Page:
BUTTE – Speed skating is a winter sport that many people only watch every four years during the Olympics.

But in Butte, there is one man who is working to change people’s perspectives of the sport and spark more interest.

On a frigid, but sunny January Saturday, Dave Silk laced up his speed skating skates to step onto the High Altitude Skating Oval after spending more than 30 years on the ice.

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“There is kind of a lonely factor there, you don’t have a lot of kids out with you doing it,” Silk explained. “You kind of have to have that personal drive to do it.”

To say Silk had the ‘personal drive’ is to put it lightly. Getting a taste of competition early on his life, he quickly skated his way to the top of the sport.

“Just doing national meets, starting placing in those [national meets], then I started racing in Olympic style and then made the junior world team; it was just a progression of things,” explained Silk.

Talk about a humble description – for a two time Olympian.

“My first Olympic team was surreal, ya know,” Silk said with a wide-eyed grin.

He trained in distance events and while reaching the pinnacle of many athletes’ careers was ‘surreal’ the journey was not easy.

“Training for that, to get the skill and power stamina to do a good 5,000 meter at an international level, to be maybe top ten, was the hardest thing I’ve ever done.”

That speaks to the intensity of the training. Silk is now a father of two young speed skaters, a husband and an emergency room doctor in Helena.

Thirty years after he represented the United States of America at the 1988 Olympic Games in Calgary, Silk still recalls what it was like to walk into the Opening Ceremony with his team and family there cheering for him.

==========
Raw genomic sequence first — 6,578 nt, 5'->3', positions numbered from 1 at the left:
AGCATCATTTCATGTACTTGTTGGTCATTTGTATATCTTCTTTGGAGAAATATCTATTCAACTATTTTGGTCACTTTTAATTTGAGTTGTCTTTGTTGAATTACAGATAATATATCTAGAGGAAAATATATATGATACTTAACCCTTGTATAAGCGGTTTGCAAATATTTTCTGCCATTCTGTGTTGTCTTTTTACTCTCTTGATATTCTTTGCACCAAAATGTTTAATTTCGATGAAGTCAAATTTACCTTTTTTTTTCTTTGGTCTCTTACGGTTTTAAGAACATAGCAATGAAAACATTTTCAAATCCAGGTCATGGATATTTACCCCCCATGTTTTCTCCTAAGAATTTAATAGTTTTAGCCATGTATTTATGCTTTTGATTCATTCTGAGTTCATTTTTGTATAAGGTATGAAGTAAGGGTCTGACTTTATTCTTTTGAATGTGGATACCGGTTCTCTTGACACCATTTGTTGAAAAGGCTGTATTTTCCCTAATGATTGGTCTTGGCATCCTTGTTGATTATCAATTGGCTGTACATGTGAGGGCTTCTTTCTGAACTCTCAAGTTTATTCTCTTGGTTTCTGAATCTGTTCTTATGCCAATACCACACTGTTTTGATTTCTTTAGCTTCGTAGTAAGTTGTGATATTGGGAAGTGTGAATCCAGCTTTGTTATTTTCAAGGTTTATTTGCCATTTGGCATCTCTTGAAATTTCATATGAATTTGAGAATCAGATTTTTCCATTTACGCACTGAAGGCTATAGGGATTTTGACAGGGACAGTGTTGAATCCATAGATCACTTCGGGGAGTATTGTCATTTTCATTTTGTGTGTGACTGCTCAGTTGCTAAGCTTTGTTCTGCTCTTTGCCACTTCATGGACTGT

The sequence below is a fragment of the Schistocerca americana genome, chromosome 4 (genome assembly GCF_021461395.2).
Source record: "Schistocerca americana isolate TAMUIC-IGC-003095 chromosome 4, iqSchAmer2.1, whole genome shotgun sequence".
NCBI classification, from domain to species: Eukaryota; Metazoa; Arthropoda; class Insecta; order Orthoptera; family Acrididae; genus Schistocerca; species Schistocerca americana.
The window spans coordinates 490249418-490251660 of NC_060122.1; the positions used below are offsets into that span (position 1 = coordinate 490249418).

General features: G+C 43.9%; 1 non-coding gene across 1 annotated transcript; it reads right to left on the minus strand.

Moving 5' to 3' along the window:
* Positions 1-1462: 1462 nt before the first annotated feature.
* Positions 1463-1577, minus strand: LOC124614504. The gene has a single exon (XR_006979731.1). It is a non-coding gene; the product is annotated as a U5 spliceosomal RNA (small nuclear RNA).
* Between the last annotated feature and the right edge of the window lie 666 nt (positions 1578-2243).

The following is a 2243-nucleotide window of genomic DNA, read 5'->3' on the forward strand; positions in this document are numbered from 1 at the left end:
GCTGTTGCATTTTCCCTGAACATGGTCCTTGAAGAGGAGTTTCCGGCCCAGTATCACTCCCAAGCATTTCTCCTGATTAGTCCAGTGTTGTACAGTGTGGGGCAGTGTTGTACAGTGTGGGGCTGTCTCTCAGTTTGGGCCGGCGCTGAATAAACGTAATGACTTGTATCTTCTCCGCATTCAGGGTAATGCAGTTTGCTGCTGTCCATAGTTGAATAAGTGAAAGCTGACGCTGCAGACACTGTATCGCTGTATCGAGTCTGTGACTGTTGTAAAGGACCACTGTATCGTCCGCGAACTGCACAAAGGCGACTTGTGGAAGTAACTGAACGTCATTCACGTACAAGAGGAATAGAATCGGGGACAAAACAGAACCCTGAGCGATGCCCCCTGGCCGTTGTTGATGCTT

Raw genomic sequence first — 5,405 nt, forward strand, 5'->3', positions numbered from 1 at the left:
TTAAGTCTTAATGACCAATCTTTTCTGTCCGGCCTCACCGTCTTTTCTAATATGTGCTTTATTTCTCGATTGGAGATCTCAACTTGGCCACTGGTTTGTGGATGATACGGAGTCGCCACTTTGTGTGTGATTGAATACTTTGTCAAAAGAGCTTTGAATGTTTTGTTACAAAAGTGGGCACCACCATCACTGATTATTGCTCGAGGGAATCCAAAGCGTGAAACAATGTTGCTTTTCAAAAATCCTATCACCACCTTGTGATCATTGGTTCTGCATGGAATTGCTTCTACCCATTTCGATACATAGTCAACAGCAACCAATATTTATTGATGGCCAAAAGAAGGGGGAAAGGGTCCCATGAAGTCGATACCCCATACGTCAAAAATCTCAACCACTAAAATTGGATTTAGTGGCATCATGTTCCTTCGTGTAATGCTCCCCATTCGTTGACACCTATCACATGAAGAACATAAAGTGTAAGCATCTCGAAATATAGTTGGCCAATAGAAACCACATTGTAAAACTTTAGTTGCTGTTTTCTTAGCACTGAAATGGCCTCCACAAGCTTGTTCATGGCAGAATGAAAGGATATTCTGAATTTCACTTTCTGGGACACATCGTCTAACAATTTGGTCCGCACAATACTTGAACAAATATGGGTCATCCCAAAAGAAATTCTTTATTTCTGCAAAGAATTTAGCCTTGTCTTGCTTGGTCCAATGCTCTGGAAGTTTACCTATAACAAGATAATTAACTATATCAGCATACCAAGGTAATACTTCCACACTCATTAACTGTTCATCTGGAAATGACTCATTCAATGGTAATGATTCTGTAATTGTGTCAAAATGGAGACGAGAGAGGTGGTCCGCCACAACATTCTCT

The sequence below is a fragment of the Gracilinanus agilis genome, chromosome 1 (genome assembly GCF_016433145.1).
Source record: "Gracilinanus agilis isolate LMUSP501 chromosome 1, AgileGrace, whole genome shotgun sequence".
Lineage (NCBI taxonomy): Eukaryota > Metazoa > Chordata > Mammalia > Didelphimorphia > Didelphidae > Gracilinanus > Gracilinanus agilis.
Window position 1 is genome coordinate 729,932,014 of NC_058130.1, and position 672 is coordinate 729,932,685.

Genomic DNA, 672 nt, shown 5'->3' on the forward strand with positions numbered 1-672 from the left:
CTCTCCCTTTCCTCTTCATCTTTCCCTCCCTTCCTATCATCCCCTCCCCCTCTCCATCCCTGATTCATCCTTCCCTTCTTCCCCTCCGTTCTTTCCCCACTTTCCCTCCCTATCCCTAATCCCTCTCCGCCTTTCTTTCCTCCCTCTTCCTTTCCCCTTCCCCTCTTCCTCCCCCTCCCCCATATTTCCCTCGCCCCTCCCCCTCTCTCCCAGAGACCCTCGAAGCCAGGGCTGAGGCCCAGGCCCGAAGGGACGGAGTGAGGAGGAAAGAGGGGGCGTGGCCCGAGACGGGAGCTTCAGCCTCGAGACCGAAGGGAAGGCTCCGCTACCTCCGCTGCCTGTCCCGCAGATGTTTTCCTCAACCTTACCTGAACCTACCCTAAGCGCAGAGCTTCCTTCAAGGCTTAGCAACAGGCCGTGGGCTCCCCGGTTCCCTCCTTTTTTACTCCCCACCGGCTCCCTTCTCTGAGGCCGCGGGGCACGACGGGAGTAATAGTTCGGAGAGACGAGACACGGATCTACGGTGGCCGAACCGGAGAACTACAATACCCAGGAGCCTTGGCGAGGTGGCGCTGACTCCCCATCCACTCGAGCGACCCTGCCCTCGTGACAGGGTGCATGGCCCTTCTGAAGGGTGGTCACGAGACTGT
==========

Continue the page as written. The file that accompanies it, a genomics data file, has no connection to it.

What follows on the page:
“You’re at the Olympic Games and I was able to see them [his family] and they were just so excited. I still have that image in my head,” he exclaimed.

The High Altitude Skating Oval has a rich history, and Silk is trying to use his passion for the sport to keep the tradition alive.

Some of Montana’s greatest skaters have trained at the oval; Former Montana Governor Judy Martz who was on the 1964 Olympic Team in Innsbruck, Austria, once laced up her skates and raced around the ice. But those days have faded.

“Outdoor long track skating is not a sport that’s thriving, it never really has,” Silk explained. “It’s kind of an obscure sport.”

Now the president of the oval, he is using his expertise to coach not just his own kids, Will and Autumn, but also teach others who want to give the sport a chance.

“The goal now really for me is just to get kids on speed skates out here skating around,” Silk said with enthusiasm.

His six-grade son Will, is finding himself atop international podiums and has some lofty goals that mirror his dad’s accomplishments.

“Win the World Cup and go to the Olympics,” Will said as a matter of fact. “Yeah, that’d be cool.”

Will’s twin sister Autumn understands her dad has played a role in her skating and has influenced the way she views the sport.

“If he wasn’t as accomplished in it, I think we wouldn’t be speed skating,” she said.

The twins both started out on skates when they were around five years old and haven’t looked back. Plus, they both agree that having a coach who not only is accomplished, but also their dad, makes training a little easier.

“I think it’s better than having a coach that you’re not related to,” Will said.  “He can say stuff to us because he knows how we will understand it since he’s our dad,” added Autumn.

With old photos lining the walls of the warming room, it’s clear to see the long history of the oval. Now instead of international competitors racing around the corners, the ice is home to elementary schools learning to skate.

The kids stumbling around the ice now, is reminiscent for Silk, who said, “Just going to the rink was part of what you did as a kid.”
Getting a taste of life on ice, could turn into something remarkable according to Autumn.

“We can make new history too.”

The oval offers open skating TuesdayThursday and Friday throughout the week along with the school races on Saturdays. Everyone is welcome to come to the ice and whenever the sign says open, feel free to lace up and skate around a very historic piece of ice.

Connect with the High Altitude Skating Oval on Facebook, here.